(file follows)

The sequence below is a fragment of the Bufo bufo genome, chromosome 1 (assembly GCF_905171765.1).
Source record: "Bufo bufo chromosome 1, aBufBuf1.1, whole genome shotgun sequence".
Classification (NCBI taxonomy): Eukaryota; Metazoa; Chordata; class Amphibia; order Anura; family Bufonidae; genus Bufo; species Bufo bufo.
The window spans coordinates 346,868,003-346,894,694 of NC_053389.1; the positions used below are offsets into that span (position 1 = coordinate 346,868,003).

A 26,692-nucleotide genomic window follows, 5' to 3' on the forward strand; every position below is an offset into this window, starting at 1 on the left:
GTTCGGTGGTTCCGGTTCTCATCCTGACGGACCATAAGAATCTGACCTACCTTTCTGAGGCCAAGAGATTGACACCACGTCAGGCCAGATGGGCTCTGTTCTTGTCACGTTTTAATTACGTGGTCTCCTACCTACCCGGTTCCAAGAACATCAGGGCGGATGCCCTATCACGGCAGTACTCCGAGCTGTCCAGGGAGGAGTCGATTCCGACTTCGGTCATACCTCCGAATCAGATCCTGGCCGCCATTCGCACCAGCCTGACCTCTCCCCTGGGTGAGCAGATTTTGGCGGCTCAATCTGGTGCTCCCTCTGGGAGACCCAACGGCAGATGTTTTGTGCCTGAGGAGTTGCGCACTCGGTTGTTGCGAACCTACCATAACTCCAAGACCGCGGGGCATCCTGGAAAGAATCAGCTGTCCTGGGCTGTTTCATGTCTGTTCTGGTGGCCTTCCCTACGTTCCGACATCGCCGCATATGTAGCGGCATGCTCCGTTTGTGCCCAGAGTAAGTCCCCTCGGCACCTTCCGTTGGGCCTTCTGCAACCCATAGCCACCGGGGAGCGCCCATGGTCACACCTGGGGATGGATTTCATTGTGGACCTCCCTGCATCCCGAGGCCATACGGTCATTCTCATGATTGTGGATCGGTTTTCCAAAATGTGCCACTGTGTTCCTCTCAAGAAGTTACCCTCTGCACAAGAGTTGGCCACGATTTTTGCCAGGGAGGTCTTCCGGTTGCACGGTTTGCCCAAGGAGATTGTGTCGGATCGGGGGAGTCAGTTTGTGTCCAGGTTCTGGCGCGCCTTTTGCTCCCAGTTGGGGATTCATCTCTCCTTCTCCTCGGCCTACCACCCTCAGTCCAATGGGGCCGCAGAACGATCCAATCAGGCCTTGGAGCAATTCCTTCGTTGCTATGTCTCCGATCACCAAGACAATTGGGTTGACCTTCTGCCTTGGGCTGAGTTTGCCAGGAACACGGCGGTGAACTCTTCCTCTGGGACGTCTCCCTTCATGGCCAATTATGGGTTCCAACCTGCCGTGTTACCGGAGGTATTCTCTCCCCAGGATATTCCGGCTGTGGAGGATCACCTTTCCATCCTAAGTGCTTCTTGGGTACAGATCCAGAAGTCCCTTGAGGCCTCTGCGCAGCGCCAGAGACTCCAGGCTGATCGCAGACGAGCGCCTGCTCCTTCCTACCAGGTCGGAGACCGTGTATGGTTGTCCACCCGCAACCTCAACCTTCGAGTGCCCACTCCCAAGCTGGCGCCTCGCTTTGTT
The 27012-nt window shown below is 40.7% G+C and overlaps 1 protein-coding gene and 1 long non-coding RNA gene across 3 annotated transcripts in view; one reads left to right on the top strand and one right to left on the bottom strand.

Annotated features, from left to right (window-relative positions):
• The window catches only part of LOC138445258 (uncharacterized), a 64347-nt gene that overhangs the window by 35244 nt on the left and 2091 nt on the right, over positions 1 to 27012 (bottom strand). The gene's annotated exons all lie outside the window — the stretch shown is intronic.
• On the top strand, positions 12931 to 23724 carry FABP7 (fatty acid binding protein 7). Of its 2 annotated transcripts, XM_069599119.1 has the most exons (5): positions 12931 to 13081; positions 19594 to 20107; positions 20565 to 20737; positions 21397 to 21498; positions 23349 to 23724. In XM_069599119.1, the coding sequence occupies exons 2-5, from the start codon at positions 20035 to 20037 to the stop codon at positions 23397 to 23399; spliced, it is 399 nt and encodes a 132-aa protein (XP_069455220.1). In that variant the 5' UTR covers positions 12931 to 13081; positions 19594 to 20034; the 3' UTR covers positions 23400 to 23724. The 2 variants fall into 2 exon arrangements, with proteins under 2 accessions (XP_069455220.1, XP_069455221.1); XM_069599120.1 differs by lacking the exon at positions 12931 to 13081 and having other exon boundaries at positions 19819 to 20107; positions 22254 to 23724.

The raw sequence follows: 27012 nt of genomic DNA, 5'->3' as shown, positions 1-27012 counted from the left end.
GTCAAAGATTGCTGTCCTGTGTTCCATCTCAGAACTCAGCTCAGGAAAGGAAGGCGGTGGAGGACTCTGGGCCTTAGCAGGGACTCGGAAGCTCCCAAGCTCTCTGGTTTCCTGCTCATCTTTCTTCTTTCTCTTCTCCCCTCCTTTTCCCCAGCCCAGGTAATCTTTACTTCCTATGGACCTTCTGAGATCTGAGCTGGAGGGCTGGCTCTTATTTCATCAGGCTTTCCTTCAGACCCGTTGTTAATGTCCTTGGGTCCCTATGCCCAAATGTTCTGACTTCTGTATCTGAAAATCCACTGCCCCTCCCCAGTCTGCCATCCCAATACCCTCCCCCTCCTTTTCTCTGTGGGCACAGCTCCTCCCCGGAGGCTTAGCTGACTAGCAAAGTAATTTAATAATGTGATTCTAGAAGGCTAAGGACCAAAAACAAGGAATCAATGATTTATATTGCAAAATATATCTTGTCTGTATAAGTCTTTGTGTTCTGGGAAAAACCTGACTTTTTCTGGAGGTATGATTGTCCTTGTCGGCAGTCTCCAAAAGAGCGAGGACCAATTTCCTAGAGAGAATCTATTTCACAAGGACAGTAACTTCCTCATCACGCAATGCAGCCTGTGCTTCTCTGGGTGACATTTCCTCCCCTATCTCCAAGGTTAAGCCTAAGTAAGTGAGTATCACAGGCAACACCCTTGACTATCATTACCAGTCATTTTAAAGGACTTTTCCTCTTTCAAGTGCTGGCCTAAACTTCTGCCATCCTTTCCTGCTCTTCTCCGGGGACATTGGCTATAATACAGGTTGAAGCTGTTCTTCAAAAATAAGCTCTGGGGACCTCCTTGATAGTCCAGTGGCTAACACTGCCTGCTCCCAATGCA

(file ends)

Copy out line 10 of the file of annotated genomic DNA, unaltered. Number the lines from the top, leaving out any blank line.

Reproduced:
• On the top strand, positions 12931 to 23724 carry FABP7 (fatty acid binding protein 7). Of its 2 annotated transcripts, XM_069599119.1 has the most exons (5): positions 12931 to 13081; positions 19594 to 20107; positions 20565 to 20737; positions 21397 to 21498; positions 23349 to 23724. In XM_069599119.1, the coding sequence occupies exons 2-5, from the start codon at positions 20035 to 20037 to the stop codon at positions 23397 to 23399; spliced, it is 399 nt and encodes a 132-aa protein (XP_069455220.1). In that variant the 5' UTR covers positions 12931 to 13081; positions 19594 to 20034; the 3' UTR covers positions 23400 to 23724. The 2 variants fall into 2 exon arrangements, with proteins under 2 accessions (XP_069455220.1, XP_069455221.1); XM_069599120.1 differs by lacking the exon at positions 12931 to 13081 and having other exon boundaries at positions 19819 to 20107; positions 22254 to 23724.